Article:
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DramaWatch Weekly: Crikey!

Blimey: Some Portland stages are getting all Irish on us. Plus a Magic Show, a White Hound of the North, and mom's brief scandalous affair

Fun linguistic facts: Did you know “blimey” is short for “blind me,” and “crikey” for “croak me?” And just like that, an expression of simple surprise becomes a murmured self-annihilation. Thank James Joyce for putting it to paper, and thank the Irish for their wry twist on the human condition, which, this month, we celebrate.

At least two companies seem to be making St. Patrick’s festivities official, mentioning “Irish Month” in promoting intimate Irish shows: Portland Story Theater’s Luck of the Irish and Readers Theater Repertory’s Lovers: Winners.

The former will fill the Old Church to the brim with music and blarney for a 90-minute step-dancing, harping, fiddling variety and storytelling show.

The latter, a dramatic reading of Brian Friel’s Lovers: Winners, eavesdrops on two teenagers struggling to focus on studying for their exams, even as “an unforeseen event propels them into disgrace.” Ooooooo. (Call 971.266.3787 to make reservations. The Blackfish Gallery fills up fast.)

Oh! And it looks like fly-by-night micro-company Speculative Drama and Susurrations will soon debut an Irish-infused White Hound of the North at The Steep and Thorny Way to Heaven (reserve at events@thesteepandthornywaytoheaven.com)

Of course, you can’t mention Irish Theater in Portland without checking in on Corrib. One may even wonder if, like serious partiers shun New Year’s Eve as “amateur night,” serious Irish folklorists snub St. Patty’s. Sure enough, looks like they’re laying low in the afterglow of Lifeboat, and in more ways than one, prepping Quietly for April. Two Irishmen meet in a Belfast bar 30 years after The Troubles to remember events and reconcile a rift.

 

Oh: And how about a little sleight-of-hand? Portland Center Stage opens Andrew Hinderaker’s “The Magic Play” this weekend on the Main Stage at The Armory. That’s Jack Bronis as “Another Musician” waving that giant Queen of Hearts. Photo: Patrick Weishampel/blankeye.tv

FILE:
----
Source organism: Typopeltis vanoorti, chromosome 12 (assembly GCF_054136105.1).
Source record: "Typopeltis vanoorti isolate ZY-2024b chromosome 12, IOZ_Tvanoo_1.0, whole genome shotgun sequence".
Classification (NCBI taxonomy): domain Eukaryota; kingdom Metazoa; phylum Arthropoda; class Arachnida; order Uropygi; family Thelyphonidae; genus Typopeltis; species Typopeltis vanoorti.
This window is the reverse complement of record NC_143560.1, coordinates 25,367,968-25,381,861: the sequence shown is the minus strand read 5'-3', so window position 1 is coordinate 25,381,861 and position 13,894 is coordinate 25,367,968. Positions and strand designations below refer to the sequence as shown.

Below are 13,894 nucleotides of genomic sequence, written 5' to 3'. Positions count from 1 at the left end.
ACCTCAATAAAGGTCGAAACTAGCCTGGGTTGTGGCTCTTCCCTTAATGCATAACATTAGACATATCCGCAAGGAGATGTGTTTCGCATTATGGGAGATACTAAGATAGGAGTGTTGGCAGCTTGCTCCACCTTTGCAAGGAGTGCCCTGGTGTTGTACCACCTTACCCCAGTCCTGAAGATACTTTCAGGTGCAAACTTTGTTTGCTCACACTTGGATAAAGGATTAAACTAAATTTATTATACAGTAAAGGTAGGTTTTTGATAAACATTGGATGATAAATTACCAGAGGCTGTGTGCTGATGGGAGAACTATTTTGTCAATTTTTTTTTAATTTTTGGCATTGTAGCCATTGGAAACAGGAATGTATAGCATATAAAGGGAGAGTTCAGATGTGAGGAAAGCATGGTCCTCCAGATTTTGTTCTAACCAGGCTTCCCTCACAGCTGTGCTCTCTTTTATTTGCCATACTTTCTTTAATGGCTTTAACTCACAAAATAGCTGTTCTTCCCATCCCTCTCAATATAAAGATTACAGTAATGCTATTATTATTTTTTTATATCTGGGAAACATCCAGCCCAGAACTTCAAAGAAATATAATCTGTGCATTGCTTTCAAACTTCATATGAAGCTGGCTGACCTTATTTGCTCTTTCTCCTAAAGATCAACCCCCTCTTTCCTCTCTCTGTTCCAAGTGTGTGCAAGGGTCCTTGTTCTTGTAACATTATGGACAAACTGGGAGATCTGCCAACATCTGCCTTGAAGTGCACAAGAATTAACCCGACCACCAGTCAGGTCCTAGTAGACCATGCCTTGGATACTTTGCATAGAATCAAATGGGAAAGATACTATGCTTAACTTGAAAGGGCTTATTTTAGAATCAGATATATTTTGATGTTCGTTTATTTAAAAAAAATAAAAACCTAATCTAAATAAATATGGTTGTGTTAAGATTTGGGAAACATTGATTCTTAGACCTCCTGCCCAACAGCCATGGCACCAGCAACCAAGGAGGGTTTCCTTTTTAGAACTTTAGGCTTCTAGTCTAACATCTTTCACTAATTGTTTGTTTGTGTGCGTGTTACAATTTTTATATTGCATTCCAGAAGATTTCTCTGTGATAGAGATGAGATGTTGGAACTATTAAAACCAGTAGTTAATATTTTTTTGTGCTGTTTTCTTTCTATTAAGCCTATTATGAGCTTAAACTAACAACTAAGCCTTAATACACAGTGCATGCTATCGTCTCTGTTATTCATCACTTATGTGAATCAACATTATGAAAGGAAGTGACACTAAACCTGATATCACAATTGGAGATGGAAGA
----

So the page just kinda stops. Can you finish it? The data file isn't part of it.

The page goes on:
What sort of affair is Our Mother’s Brief Affair? Sounds like a talkie on a park bench rather than a song-and-dance soiree. Triangle Productions opens it this weekend. Like Mother’s iconic Burberry trench coat, it sounds like a subdued character study in revealing, concealing, and putting on airs.

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DramaWatch Weekly: Variety Valentine

From laughing/crying nothing girls to "The Pride" to a long-lost comedy to offbeat Valentine shows, the theater week should be a snap(shot)

Few titles are as directly descriptive of plot as CoHo’s forthcoming This Girl Laughs, This Girl Cries, This Girl Does Nothing, an all-ages fable about three sisters who take diverging paths through the wilderness into womanhood. Eenie, meenie, miney mo; I wonder which sister is played by Jen Rowe? I’m guessing Albienne, the fighter?

“This Girl Laughs, This Girl Cries, This Girl Does Nothing.” Photo courtesy CoHo Productions

Defunkt opens The Pride, a widely split narrative that jumps a 60-year span to connect characters who share (almost?) nothing but a name. I love a good split narrative because the story—Humanity!—is already implied, and the rest of the exercise is just exploring the subtler curiosities of character. Spoiler: we’re all connected. But what will these particular people say and do?

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